It is generally agreed among neuroscientists that glutamic acid and aspartic acid are analogs.  These amino acids have been found to act on the same receptors in the brain, cause the same brain damage in experimental animals, and are known to work in an additive fashion.

Individuals who report adverse reactions to either MSG or aspartame typically report reactions to the other.  The enclosed table presented by Dr. Alan Leviton of Harvard Medical School in his testimony to FASEB on April 8, 1993, illustrates that reactions to MSG and aspartame are not only similar, but that specific reactions  occur with approximately the same relative frequency.  This observation is reinforced by reports of adverse reactions to both MSG and aspartame found in the files of FDA's Adverse Reaction Monitoring System (ARMS).  Moreover, the mere fact that ARMS has received approximately 6,000 reports of adverse reactions to aspartame clearly demonstrates that aspartame is not a non-reactive material.

Nothing can excuse IGTC for having designed and/or supported  blind studies that used aspartame in placebos.  Ebert, who identifies himself as a toxicologist, has to know that aspartame is not an appropriate placebo material; and that since aspartic acid is an analog of glutamic acid, it will cause not only reactions, but the same human adverse reactions as those caused by glutamic acid.  Ajinomoto, a producer and distributer of amino acids, an active member of IGTC, and a company that funds extensive active research programs, providing research funds to many of our major universities, and a supplier of materials for at least some industry sponsored studies, has to understand the connection between aspartic acid and glutamic acid also.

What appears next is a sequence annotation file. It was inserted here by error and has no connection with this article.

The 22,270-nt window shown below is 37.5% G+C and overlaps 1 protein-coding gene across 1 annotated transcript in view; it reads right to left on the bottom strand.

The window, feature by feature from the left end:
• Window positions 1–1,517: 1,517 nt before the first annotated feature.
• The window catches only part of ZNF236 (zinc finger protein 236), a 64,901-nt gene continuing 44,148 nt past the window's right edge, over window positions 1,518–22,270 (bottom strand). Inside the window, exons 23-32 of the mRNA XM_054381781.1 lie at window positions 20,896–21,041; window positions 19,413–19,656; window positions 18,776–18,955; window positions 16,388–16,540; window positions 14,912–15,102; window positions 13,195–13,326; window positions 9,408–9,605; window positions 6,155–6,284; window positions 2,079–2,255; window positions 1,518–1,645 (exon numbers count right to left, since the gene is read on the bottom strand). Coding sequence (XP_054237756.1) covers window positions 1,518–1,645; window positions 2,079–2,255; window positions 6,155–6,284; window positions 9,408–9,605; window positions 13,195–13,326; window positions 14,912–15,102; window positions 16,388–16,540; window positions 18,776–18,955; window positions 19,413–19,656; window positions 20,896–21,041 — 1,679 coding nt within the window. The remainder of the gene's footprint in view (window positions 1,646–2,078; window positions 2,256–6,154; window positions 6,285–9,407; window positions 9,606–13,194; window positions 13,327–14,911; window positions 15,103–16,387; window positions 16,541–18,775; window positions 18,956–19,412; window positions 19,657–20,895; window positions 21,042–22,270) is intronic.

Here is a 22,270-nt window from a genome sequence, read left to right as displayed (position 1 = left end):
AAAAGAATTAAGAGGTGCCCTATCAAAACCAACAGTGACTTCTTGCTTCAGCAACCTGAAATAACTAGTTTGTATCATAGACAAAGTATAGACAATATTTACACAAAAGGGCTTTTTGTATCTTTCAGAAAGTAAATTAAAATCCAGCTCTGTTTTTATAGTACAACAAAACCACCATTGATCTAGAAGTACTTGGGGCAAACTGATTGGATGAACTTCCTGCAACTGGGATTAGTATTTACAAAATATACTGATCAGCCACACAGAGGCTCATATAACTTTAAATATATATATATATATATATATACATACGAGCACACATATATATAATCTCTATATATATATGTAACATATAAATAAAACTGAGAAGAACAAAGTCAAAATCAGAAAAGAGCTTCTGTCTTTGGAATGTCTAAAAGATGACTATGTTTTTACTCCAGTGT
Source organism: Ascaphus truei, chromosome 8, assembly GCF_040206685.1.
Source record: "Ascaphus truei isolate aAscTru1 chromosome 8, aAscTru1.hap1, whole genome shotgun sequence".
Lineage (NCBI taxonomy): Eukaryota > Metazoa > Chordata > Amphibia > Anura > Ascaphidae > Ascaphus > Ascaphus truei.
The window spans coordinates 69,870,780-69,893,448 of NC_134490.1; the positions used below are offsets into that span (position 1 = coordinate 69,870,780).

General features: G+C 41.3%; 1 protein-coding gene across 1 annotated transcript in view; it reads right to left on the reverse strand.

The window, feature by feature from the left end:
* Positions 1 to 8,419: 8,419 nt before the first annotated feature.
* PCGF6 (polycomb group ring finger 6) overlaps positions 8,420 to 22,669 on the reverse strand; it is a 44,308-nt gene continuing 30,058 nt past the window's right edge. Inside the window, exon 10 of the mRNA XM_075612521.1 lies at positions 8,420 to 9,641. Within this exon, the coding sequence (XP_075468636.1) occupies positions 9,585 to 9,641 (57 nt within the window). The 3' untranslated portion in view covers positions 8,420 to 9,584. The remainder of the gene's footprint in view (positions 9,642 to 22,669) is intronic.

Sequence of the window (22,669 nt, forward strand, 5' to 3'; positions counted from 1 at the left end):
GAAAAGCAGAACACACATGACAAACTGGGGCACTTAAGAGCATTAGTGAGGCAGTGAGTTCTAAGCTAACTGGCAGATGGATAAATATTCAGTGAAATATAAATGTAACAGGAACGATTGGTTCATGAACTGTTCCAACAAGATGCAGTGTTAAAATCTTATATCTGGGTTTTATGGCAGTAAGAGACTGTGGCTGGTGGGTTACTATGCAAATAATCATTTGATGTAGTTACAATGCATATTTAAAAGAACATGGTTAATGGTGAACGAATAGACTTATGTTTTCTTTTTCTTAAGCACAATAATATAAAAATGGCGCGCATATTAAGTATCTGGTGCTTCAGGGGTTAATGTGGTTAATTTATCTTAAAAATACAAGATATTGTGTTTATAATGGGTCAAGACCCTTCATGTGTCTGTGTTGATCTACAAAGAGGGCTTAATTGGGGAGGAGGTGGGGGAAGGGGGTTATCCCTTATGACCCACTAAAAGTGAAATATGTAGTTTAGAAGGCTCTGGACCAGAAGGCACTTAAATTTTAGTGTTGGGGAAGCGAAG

Studies that have been conducted without IGTC involvement suggest that 25-30% of the population are suffering adverse reactions from MSG at levels that are found in some meals.  If you examine the data on double-blind studies that have been submitted to you by IGTC to demonstrate that people react to test materials and supposed placebos, you will see that 25 to 30% of test subjects reacted to MSG.  If, sometimes, fewer subjects responded to supposed placebos than test materials, it would often have been because the toxic dose was less in the supposed placebos than in the test material.  Reactions to these neurotoxic substances are dose related, and only occur when an individual has exceeded his or her dose tolerance.

Based on the fact that there is a considerable body of data that suggests that MSG poses a health hazard, and on the fact that there appear to be no data that truly demonstrate that MSG is safe, I feel that it is appropriate that the Expert Panel recommend to FASEB that the current MSG study be terminated and that the FDA be advised of the fraud that has been employed over the years to make MSG sensitivity a controversial subject.  Further, I feel that your final report should include a recommendation that MSG be immediately removed from the GRAS list and all free glutamic acid that occurs in food as a consequence of manufacture be clearly labeled.  Certainly, the scientific indiscretion exhibited by IGTC and Ajinomoto invalidates every conclusion that MSG is safe and raises significant question about all studies that they have used to "prove" that MSG is safe.

I would appreciate knowing the direction that you and FASEB intend to take on this matter.  If additional information is needed, I would be pleased to cooperate.

Sincerely yours,

Jack L. Samuels
540 Frontage Road
Suite 3105
Northfield, Il 60093

(708) 446-3000